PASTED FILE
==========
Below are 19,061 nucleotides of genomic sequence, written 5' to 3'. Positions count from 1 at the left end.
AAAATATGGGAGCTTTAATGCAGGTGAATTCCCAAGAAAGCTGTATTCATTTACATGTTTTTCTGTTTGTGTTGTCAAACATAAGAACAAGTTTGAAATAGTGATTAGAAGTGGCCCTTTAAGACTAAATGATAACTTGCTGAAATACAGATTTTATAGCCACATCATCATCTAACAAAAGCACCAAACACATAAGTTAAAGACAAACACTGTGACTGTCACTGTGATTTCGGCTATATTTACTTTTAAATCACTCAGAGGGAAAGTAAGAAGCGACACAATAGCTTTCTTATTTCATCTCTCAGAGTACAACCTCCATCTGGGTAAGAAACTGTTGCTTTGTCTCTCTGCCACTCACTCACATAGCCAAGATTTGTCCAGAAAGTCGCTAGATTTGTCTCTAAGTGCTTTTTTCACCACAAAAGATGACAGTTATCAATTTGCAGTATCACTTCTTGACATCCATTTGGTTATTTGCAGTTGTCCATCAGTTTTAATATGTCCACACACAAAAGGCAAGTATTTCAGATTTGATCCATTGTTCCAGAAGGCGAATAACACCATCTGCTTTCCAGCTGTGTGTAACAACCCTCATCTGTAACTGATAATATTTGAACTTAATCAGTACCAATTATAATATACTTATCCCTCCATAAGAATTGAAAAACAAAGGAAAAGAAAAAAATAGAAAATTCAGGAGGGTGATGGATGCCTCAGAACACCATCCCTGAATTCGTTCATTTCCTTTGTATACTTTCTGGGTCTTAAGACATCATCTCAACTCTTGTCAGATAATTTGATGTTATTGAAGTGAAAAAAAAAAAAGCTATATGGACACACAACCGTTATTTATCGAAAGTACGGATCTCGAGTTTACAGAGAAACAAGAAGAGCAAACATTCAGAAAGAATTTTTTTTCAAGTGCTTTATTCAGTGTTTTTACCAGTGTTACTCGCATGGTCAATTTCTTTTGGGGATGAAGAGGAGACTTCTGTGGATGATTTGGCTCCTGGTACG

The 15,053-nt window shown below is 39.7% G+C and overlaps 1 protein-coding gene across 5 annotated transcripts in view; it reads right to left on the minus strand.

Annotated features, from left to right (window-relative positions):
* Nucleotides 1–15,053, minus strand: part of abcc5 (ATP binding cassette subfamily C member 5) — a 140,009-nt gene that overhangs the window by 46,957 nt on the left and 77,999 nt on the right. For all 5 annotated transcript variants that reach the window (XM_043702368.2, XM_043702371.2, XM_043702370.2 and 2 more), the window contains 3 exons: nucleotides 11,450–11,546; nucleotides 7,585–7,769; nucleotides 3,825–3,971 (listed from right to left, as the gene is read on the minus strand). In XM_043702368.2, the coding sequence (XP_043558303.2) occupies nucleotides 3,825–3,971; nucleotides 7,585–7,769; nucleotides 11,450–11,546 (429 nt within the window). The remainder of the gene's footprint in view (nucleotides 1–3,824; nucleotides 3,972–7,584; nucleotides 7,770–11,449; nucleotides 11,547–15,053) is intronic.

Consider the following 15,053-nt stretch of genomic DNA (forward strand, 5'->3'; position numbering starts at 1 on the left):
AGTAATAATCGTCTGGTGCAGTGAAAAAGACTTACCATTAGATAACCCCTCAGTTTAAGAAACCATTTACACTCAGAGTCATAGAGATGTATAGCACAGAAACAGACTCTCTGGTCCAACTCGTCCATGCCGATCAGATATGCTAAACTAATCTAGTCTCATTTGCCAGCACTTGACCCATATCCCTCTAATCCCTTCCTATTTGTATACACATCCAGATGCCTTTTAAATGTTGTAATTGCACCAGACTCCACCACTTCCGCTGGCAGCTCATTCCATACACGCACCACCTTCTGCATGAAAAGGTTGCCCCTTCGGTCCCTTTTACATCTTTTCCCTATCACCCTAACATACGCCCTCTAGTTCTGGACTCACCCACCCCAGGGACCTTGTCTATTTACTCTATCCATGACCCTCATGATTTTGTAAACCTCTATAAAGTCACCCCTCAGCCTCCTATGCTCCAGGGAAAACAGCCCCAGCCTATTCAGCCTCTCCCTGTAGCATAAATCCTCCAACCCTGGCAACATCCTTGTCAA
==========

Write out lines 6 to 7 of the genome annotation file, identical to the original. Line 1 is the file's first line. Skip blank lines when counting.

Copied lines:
Consider the following 15,053-nt stretch of genomic DNA (forward strand, 5'->3'; position numbering starts at 1 on the left):
AGTAATAATCGTCTGGTGCAGTGAAAAAGACTTACCATTAGATAACCCCTCAGTTTAAGAAACCATTTACACTCAGAGTCATAGAGATGTATAGCACAGAAACAGACTCTCTGGTCCAACTCGTCCATGCCGATCAGATATGCTAAACTAATCTAGTCTCATTTGCCAGCACTTGACCCATATCCCTCTAATCCCTTCCTATTTGTATACACATCCAGATGCCTTTTAAATGTTGTAATTGCACCAGACTCCACCACTTCCGCTGGCAGCTCATTCCATACACGCACCACCTTCTGCATGAAAAGGTTGCCCCTTCGGTCCCTTTTACATCTTTTCCCTATCACCCTAACATACGCCCTCTAGTTCTGGACTCACCCACCCCAGGGACCTTGTCTATTTACTCTATCCATGACCCTCATGATTTTGTAAACCTCTATAAAGTCACCCCTCAGCCTCCTATGCTCCAGGGAAAACAGCCCCAGCCTATTCAGCCTCTCCCTGTAGCATAAATCCTCCAACCCTGGCAACATCCTTGTCAA